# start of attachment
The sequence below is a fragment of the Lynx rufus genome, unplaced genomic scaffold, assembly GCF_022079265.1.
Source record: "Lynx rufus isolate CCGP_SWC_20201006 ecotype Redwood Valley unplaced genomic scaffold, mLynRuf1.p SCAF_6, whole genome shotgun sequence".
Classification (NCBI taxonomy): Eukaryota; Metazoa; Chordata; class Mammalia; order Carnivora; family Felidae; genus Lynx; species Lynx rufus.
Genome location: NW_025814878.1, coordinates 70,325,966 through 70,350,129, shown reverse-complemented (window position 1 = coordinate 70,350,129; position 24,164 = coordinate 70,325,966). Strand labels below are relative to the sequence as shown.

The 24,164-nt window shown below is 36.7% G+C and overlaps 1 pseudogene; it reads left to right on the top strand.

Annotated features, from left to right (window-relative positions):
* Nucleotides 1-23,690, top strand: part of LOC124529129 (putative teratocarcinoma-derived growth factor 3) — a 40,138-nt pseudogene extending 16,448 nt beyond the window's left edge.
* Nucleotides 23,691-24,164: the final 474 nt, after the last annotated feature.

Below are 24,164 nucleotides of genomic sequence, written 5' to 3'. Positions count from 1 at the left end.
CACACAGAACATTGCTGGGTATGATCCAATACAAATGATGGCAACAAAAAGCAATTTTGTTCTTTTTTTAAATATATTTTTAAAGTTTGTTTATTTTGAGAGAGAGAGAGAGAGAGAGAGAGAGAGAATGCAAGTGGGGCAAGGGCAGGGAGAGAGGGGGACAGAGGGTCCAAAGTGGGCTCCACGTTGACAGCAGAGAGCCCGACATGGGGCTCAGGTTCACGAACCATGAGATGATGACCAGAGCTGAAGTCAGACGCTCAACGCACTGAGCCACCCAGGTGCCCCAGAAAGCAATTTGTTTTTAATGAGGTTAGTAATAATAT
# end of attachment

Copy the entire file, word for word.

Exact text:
The sequence below is a fragment of the Lynx rufus genome, unplaced genomic scaffold, assembly GCF_022079265.1.
Source record: "Lynx rufus isolate CCGP_SWC_20201006 ecotype Redwood Valley unplaced genomic scaffold, mLynRuf1.p SCAF_6, whole genome shotgun sequence".
Classification (NCBI taxonomy): Eukaryota; Metazoa; Chordata; class Mammalia; order Carnivora; family Felidae; genus Lynx; species Lynx rufus.
Genome location: NW_025814878.1, coordinates 70,325,966 through 70,350,129, shown reverse-complemented (window position 1 = coordinate 70,350,129; position 24,164 = coordinate 70,325,966). Strand labels below are relative to the sequence as shown.

The 24,164-nt window shown below is 36.7% G+C and overlaps 1 pseudogene; it reads left to right on the top strand.

Annotated features, from left to right (window-relative positions):
* Nucleotides 1-23,690, top strand: part of LOC124529129 (putative teratocarcinoma-derived growth factor 3) — a 40,138-nt pseudogene extending 16,448 nt beyond the window's left edge.
* Nucleotides 23,691-24,164: the final 474 nt, after the last annotated feature.

Below are 24,164 nucleotides of genomic sequence, written 5' to 3'. Positions count from 1 at the left end.
CACACAGAACATTGCTGGGTATGATCCAATACAAATGATGGCAACAAAAAGCAATTTTGTTCTTTTTTTAAATATATTTTTAAAGTTTGTTTATTTTGAGAGAGAGAGAGAGAGAGAGAGAGAGAGAATGCAAGTGGGGCAAGGGCAGGGAGAGAGGGGGACAGAGGGTCCAAAGTGGGCTCCACGTTGACAGCAGAGAGCCCGACATGGGGCTCAGGTTCACGAACCATGAGATGATGACCAGAGCTGAAGTCAGACGCTCAACGCACTGAGCCACCCAGGTGCCCCAGAAAGCAATTTGTTTTTAATGAGGTTAGTAATAATAT